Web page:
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FEATURED ARTICLE: 12 Keys To Hiring Sales Reps 

Article by John Chapin


With the current hiring systems companies use, only about 20% of salespeople work out long-term. Even if you’re at 50%, is it really worth all the time, effort, and money that you waste hiring the wrong salespeople? Below are some tips to try to get a 90 to 95% hiring success rate and save thousands of hours, headaches, and, over the long-term, likely hundreds of thousands of dollars.

Key #1: Start with people skills.
If someone lacks people skills, they will never be able to sell effectively.

Key #2: Look for self-esteem, self-confidence, work ethic, integrity, and the right attitude.
After people skills, these are the key character traits. These can’t be trained; people have them or they don’t. You have to look for these and test for them in your hiring process.

Key #3: Be wary of unemployed salespeople.
Unless someone’s company just blew up, or there is some other crazy extenuating circumstance, salespeople typically aren’t unemployed unless they can’t sell and got fired, or lost their cool and quit. People do switch jobs for legitimate reasons, just make sure the reason is a good one and they can back up the stellar sales skills they claim to have.

Key #4: Watch out for people making lateral moves, especially in the same industry.
A salesperson in the same industry looking for the same job elsewhere typically does so because they can’t sell and they’re blaming someone or something other than themselves. Even if someone is coming from another industry, why are they making the lateral move? It happens, just make sure the reasons are solid.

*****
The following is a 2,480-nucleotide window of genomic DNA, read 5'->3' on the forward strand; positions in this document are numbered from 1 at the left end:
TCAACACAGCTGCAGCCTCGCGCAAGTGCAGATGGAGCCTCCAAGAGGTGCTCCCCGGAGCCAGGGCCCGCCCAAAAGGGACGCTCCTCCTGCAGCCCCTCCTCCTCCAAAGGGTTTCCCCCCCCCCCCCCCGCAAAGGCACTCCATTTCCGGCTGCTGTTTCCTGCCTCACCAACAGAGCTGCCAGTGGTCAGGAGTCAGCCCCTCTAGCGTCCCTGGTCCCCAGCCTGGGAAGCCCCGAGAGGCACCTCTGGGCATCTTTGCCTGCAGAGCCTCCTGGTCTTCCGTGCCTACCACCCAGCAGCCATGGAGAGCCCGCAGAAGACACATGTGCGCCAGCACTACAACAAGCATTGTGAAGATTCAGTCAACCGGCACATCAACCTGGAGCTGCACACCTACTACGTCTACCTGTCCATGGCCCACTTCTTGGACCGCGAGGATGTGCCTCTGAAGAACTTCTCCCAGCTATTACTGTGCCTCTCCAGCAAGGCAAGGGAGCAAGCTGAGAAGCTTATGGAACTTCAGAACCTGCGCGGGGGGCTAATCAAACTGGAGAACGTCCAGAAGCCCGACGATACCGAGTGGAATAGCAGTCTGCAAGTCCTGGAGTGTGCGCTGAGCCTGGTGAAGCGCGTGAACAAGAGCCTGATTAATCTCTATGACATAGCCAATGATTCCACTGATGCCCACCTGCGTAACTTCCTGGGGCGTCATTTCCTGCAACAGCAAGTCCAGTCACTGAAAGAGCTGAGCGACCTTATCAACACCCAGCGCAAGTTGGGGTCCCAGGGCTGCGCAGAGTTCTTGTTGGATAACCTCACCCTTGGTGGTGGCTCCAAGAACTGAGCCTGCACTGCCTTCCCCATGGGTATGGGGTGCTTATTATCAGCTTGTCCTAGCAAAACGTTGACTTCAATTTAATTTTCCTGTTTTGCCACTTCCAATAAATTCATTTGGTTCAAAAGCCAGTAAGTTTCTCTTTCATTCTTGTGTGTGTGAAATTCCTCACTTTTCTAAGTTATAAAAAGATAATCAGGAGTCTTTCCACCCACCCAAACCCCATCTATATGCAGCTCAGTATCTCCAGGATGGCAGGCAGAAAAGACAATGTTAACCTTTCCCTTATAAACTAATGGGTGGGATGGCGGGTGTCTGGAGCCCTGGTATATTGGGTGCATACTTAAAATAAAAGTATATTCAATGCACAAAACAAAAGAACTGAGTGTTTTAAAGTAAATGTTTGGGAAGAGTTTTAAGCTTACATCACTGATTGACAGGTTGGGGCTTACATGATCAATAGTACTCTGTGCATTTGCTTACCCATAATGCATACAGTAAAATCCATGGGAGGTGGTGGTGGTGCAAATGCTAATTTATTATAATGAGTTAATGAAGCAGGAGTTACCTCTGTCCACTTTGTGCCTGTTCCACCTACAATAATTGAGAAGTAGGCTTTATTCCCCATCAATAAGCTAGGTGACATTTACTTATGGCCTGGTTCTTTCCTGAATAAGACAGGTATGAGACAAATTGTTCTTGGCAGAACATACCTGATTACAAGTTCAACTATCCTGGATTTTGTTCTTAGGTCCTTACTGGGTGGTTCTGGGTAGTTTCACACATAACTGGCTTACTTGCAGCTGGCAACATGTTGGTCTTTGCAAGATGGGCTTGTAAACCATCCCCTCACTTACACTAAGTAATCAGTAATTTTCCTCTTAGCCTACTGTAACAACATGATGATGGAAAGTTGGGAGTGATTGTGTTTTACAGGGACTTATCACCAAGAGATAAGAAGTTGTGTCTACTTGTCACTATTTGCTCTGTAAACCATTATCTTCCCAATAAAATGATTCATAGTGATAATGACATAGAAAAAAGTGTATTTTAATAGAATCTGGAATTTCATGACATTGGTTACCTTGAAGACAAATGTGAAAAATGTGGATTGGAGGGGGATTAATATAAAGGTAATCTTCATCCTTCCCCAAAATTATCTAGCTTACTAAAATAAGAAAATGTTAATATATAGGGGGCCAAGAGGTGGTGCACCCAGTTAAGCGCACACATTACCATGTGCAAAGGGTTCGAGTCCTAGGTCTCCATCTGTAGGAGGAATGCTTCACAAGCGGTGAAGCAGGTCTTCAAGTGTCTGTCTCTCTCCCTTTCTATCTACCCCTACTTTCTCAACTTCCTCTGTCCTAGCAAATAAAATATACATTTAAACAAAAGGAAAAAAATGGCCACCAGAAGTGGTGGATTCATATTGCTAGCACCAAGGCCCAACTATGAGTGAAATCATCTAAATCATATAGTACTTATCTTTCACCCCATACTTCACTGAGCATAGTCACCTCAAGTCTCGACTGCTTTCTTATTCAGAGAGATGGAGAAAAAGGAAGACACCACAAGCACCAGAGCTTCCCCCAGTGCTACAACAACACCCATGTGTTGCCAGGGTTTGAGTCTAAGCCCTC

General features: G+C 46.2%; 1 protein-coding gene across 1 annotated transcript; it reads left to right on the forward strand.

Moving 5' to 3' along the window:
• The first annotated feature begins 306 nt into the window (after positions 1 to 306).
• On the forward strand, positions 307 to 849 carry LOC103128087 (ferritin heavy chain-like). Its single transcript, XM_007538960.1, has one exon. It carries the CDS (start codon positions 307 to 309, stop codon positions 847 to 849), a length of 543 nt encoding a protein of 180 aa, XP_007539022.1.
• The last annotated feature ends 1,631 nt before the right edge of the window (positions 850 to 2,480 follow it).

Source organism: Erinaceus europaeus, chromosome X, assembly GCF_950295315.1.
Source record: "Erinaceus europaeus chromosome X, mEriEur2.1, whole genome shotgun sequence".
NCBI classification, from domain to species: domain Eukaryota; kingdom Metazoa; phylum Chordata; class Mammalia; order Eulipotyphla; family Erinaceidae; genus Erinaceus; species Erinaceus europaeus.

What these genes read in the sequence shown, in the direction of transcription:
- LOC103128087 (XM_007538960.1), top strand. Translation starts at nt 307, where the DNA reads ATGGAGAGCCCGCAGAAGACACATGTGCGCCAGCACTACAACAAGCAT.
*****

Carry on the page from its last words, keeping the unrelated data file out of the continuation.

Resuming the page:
Key #5: A salesperson looking for a big salary is a red flag.
If a salesperson wants a large salary, it’s usually because they know they won’t sell enough to pay the bills. If someone says they need a big salary because they are taking a pay cut coming to work for you, run the other way. Top salespeople don’t take pay cuts.

Key #6: Have a hiring process.
Have several people put their eyes on a potential hire. Do all your testing, check all paperwork, cross all your T’s and dot all your I’s. Don’t take shortcuts, have a process and stick to it like a pilot doing preflight.

Key #7: At some point in your process tell people you don’t think they have what it takes.
When you ask the question, “Why should I hire you?” Whatever answer they give, even if it’s the best you’ve ever heard, your response should be, “I don’t hear it. I don’t think you’re what we’re looking for.” You’d be surprised how many times the conversation will go something like, “You don’t?” “No, I don’t.” “Oh, okay.” The people you want should sell themselves at this point. If they can’t, or they won’t, you don’t want them.

Key #8: Test their sales skills.